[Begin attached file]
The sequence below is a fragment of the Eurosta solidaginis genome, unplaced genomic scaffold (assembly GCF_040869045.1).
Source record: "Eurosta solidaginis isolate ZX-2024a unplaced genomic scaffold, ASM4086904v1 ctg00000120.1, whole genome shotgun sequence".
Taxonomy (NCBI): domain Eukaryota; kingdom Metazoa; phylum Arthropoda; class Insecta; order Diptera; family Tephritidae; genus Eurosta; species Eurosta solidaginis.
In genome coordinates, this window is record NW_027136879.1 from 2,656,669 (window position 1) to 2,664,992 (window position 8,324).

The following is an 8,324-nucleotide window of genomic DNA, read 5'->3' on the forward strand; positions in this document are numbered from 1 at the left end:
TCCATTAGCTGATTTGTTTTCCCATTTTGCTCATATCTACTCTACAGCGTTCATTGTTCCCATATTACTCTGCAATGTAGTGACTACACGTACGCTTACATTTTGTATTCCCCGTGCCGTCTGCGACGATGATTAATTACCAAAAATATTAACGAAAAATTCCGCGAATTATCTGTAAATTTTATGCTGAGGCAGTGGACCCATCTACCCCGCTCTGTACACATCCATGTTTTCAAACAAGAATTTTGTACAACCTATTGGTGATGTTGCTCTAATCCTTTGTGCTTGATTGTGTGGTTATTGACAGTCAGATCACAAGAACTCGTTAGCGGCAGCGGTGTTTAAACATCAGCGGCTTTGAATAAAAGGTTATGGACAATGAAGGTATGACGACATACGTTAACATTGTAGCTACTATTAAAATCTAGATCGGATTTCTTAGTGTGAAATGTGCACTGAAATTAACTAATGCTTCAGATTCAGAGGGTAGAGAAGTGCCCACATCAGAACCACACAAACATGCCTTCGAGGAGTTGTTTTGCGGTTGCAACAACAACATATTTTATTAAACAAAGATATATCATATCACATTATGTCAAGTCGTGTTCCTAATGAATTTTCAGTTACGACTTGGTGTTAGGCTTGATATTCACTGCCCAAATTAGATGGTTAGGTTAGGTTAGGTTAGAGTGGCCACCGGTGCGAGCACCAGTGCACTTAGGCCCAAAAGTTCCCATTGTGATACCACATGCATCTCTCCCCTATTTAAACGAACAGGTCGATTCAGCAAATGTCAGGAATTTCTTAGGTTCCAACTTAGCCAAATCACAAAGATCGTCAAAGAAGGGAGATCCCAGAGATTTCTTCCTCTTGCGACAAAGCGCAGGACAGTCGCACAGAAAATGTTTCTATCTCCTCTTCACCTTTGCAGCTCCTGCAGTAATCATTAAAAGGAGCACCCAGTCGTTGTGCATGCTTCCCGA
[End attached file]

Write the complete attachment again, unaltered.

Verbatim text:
The sequence below is a fragment of the Eurosta solidaginis genome, unplaced genomic scaffold (assembly GCF_040869045.1).
Source record: "Eurosta solidaginis isolate ZX-2024a unplaced genomic scaffold, ASM4086904v1 ctg00000120.1, whole genome shotgun sequence".
Taxonomy (NCBI): domain Eukaryota; kingdom Metazoa; phylum Arthropoda; class Insecta; order Diptera; family Tephritidae; genus Eurosta; species Eurosta solidaginis.
In genome coordinates, this window is record NW_027136879.1 from 2,656,669 (window position 1) to 2,664,992 (window position 8,324).

The following is an 8,324-nucleotide window of genomic DNA, read 5'->3' on the forward strand; positions in this document are numbered from 1 at the left end:
TCCATTAGCTGATTTGTTTTCCCATTTTGCTCATATCTACTCTACAGCGTTCATTGTTCCCATATTACTCTGCAATGTAGTGACTACACGTACGCTTACATTTTGTATTCCCCGTGCCGTCTGCGACGATGATTAATTACCAAAAATATTAACGAAAAATTCCGCGAATTATCTGTAAATTTTATGCTGAGGCAGTGGACCCATCTACCCCGCTCTGTACACATCCATGTTTTCAAACAAGAATTTTGTACAACCTATTGGTGATGTTGCTCTAATCCTTTGTGCTTGATTGTGTGGTTATTGACAGTCAGATCACAAGAACTCGTTAGCGGCAGCGGTGTTTAAACATCAGCGGCTTTGAATAAAAGGTTATGGACAATGAAGGTATGACGACATACGTTAACATTGTAGCTACTATTAAAATCTAGATCGGATTTCTTAGTGTGAAATGTGCACTGAAATTAACTAATGCTTCAGATTCAGAGGGTAGAGAAGTGCCCACATCAGAACCACACAAACATGCCTTCGAGGAGTTGTTTTGCGGTTGCAACAACAACATATTTTATTAAACAAAGATATATCATATCACATTATGTCAAGTCGTGTTCCTAATGAATTTTCAGTTACGACTTGGTGTTAGGCTTGATATTCACTGCCCAAATTAGATGGTTAGGTTAGGTTAGGTTAGAGTGGCCACCGGTGCGAGCACCAGTGCACTTAGGCCCAAAAGTTCCCATTGTGATACCACATGCATCTCTCCCCTATTTAAACGAACAGGTCGATTCAGCAAATGTCAGGAATTTCTTAGGTTCCAACTTAGCCAAATCACAAAGATCGTCAAAGAAGGGAGATCCCAGAGATTTCTTCCTCTTGCGACAAAGCGCAGGACAGTCGCACAGAAAATGTTTCTATCTCCTCTTCACCTTTGCAGCTCCTGCAGTAATCATTAAAAGGAGCACCCAGTCGTTGTGCATGCTTCCCGA